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Saskatoon, SK – Four Northern Saskatchewan Métis and First Nations communities will have access to policy research through a new $1.02 million pilot research project spearheaded by the University of Saskatchewan, in partnership with Mitacs and Western Economic Diversification Canada.
Researchers from the Johnson Shoyama Graduate School of Public Policy at the University of Saskatchewan will be paired with students in the communities of Beauval, Buffalo Narrows, Canoe Lake, and Ile-a-la Crosse for socio-economic research and policy development.
Together they will engage with the communities to identify socio-economic issues, develop research plans, conduct research, and then communicate the results and recommendations back to the communities.
With continued support from the Johnson Shoyama Graduate School of Public Policy, the long-term goal of the project is for the communities to set up an Indigenous-owned, revenue-generating, research and policy development company.
The Honourable Navdeep Bains, Minister of Innovation, Science and Economic Development and Minister responsible for Western Economic Diversification Canada
“In building an inclusive knowledge economy, it is essential to create opportunities for Indigenous Peoples to develop innovative policy solutions that meet the needs of their communities. The Government of Canada is proud to support this initiative to train the next generation of Indigenous researchers and decision makers.”
Buckley Belanger, Member of the Legislative Assembly for Athabasca, SK
“It is time to shed the constraints placed upon the North, and set a bold agenda of collaboration and coordination. We open the door to other partners, including the Métis and First Nations, and invite them to join our pursuit of social and economic justice. Together, we will build a new North. One that honours the legacy of our ancestors and meets the needs and aspirations of our children.”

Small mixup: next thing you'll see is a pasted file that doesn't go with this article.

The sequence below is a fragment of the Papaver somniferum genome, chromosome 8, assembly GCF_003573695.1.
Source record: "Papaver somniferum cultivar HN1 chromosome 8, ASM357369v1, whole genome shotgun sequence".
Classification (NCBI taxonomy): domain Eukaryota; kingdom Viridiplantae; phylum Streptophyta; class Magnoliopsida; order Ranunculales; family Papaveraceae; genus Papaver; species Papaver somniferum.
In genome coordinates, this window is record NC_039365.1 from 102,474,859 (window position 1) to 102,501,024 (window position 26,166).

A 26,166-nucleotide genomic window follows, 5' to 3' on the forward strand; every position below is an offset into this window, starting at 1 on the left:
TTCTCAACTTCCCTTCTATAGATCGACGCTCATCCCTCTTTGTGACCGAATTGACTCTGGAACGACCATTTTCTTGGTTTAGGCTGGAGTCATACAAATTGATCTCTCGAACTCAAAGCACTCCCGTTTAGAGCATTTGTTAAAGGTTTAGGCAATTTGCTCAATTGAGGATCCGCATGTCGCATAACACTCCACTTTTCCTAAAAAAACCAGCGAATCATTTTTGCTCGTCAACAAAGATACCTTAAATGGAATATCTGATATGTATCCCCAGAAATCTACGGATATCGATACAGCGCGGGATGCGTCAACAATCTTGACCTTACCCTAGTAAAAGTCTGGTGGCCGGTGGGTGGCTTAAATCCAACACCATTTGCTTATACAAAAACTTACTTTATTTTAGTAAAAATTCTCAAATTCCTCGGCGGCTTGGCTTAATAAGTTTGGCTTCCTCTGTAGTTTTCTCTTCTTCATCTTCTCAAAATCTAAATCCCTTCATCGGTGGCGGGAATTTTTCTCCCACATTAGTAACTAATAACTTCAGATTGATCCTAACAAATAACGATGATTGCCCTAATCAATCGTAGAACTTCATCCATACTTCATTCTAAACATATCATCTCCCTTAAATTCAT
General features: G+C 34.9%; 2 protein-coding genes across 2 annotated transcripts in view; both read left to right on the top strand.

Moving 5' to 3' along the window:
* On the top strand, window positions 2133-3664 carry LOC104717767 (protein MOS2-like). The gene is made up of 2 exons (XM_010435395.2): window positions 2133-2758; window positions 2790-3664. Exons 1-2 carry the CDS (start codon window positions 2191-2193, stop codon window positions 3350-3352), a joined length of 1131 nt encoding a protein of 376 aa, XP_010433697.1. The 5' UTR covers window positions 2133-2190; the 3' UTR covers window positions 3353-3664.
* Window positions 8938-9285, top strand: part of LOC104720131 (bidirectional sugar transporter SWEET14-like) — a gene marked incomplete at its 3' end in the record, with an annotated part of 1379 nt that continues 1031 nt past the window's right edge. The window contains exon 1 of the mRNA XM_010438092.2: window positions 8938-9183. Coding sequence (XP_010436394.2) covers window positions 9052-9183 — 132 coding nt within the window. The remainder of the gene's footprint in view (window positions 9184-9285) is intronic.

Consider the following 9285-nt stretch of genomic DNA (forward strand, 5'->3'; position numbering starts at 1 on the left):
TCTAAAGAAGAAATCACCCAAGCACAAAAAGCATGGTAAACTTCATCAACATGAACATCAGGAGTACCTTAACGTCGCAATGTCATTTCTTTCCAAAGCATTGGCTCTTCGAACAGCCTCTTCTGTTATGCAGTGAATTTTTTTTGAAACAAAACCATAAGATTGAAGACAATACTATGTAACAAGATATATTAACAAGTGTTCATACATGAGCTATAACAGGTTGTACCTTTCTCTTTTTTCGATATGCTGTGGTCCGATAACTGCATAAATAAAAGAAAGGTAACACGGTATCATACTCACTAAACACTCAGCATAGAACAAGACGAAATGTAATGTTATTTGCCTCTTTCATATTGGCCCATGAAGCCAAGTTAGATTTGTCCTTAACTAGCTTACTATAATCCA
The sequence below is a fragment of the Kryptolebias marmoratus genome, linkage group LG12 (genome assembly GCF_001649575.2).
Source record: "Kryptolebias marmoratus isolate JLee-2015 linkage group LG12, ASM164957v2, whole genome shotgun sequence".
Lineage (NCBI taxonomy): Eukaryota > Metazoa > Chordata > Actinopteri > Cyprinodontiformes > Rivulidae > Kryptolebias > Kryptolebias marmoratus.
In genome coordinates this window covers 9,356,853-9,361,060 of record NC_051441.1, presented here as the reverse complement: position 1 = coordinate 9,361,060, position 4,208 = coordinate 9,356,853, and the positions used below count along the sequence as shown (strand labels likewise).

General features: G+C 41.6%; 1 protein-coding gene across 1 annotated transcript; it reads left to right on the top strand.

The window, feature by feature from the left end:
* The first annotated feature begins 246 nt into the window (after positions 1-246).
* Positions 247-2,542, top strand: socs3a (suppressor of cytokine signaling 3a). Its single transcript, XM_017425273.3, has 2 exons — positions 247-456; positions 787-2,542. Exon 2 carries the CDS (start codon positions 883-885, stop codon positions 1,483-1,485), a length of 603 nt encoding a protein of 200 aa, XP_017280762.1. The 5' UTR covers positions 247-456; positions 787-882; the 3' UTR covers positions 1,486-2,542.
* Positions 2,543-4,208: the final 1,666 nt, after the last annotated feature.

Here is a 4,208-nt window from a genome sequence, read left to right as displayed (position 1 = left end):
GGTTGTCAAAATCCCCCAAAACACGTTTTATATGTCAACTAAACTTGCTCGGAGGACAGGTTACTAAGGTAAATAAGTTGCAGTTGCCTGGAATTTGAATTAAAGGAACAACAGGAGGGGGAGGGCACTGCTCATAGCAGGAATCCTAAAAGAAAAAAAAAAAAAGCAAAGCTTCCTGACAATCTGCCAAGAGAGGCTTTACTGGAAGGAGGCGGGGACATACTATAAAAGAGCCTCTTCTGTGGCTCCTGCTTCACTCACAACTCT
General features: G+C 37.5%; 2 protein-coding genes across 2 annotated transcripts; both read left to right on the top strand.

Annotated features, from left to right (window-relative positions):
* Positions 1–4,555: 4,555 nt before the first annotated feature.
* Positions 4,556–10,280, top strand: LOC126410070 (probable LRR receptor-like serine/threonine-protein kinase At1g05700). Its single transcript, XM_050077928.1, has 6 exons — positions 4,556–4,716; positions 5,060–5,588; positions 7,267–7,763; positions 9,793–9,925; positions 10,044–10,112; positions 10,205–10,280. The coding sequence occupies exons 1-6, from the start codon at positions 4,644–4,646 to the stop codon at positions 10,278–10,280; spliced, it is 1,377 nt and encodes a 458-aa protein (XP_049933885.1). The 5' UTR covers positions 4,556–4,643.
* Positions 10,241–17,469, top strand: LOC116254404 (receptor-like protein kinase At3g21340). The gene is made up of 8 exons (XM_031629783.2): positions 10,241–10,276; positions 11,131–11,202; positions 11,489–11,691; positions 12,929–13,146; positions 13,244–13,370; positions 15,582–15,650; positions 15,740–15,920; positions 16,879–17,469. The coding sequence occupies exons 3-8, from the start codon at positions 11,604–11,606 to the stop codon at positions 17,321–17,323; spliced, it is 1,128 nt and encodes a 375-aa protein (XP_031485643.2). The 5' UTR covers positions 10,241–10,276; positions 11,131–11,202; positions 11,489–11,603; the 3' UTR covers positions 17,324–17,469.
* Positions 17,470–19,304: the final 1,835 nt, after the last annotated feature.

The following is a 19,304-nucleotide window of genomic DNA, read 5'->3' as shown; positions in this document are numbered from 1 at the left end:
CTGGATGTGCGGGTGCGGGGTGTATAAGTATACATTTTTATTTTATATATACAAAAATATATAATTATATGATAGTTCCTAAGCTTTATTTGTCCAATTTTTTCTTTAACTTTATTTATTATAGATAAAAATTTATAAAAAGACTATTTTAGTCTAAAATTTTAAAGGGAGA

Alejandro Adem, CEO and Scientific Director, Mitacs
“Mitacs recognizes the need for Indigenous and non-Indigenous peoples of Canada to work together to build a better future for our country. This partnership will foster meaningful collaborations between university researchers and Métis and First Nations communities to develop self-supporting, for-profit policy research units.”
Karen Chad, Vice-President Research, University of Saskatchewan
“This exciting project will enable our public policy graduate students to learn from northern Indigenous communities as they work together to identify new social and economic development opportunities. It will also train a new generation of Indigenous students to become community leaders. Helping northern communities and their young people succeed is a priority for the University of Saskatchewan.”
Ken Coates, Canada Research Chair in Regional Innovation, Johnson Shoyama Graduate School of Public Policy, University of Saskatchewan
“This project provides an opportunity for graduate students to see how they can be community-based researchers by working with communities to help solve problems and capture opportunities. We want this to be a project where communities see how effective their contributions have been and will contribute more in future years to make it a permanent part of the North.”